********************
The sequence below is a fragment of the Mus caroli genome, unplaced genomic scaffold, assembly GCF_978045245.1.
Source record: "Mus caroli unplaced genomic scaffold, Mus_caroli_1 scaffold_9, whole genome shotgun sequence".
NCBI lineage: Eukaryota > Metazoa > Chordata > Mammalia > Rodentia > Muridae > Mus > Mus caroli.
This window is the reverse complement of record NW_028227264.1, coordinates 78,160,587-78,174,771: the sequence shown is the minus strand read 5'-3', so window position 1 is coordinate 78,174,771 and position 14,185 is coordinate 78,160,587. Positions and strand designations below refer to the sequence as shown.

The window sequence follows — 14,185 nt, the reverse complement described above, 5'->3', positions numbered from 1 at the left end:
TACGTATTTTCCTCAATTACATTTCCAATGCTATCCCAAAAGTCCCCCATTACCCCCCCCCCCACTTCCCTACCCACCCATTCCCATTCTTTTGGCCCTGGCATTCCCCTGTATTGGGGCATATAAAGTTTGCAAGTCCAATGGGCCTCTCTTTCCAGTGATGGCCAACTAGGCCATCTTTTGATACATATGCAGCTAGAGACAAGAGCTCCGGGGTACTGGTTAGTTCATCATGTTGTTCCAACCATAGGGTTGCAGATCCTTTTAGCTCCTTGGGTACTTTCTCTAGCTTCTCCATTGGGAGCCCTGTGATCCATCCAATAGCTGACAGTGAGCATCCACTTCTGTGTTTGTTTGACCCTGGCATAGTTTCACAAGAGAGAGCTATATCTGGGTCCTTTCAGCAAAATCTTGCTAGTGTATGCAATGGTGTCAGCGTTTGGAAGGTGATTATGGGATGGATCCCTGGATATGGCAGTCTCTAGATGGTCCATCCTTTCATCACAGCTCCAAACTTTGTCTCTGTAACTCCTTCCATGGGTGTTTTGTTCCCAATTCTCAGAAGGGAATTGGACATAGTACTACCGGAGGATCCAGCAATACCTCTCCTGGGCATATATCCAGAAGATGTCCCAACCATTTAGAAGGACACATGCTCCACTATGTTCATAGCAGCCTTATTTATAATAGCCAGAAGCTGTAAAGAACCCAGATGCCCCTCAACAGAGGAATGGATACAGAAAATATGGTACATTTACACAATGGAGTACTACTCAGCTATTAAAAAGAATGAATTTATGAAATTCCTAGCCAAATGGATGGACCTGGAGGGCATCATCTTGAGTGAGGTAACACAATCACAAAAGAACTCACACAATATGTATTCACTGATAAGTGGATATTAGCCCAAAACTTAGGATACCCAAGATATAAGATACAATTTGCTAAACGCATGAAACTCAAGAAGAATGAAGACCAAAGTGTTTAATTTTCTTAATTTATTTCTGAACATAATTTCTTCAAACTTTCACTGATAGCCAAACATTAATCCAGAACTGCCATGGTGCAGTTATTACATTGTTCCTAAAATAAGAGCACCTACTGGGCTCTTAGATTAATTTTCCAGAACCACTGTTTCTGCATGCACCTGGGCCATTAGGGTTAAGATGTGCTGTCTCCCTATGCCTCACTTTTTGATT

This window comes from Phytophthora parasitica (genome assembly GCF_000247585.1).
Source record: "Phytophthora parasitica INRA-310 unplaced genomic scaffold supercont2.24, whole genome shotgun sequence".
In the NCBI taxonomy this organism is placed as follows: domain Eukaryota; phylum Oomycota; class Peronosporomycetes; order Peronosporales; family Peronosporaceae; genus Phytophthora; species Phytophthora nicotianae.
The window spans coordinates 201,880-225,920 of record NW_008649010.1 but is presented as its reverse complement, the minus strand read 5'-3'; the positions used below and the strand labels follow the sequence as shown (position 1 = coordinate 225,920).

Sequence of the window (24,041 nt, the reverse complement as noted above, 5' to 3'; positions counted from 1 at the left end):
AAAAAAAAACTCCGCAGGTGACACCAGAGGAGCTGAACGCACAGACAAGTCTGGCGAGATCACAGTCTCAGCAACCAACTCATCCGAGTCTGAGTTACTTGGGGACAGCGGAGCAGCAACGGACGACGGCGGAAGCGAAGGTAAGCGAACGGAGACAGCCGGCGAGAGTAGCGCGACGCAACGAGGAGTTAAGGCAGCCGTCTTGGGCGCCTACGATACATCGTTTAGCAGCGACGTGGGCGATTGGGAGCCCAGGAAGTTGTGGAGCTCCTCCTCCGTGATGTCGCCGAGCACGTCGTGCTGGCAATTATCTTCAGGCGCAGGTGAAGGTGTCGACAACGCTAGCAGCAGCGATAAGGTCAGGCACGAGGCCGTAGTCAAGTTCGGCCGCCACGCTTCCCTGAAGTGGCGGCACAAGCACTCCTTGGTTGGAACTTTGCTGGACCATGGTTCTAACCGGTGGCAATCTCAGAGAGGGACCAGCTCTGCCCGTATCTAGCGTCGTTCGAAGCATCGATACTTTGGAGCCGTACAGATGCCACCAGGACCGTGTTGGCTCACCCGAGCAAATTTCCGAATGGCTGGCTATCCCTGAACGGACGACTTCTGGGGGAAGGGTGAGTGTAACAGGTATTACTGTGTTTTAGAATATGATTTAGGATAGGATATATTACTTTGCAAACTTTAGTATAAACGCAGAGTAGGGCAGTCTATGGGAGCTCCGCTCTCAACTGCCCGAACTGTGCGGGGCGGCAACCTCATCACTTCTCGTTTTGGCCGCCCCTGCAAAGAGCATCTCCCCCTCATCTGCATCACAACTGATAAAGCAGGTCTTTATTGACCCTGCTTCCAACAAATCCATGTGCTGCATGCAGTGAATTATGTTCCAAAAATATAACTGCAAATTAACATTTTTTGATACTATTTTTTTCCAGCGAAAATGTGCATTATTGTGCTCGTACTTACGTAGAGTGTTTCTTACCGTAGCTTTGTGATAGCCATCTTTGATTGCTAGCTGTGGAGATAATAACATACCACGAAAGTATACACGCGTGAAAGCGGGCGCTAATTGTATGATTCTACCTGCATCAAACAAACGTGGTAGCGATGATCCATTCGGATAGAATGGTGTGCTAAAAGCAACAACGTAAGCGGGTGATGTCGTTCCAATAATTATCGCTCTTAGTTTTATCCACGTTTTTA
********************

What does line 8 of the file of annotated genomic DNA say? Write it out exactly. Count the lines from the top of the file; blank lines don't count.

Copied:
Source record: "Phytophthora parasitica INRA-310 unplaced genomic scaffold supercont2.24, whole genome shotgun sequence".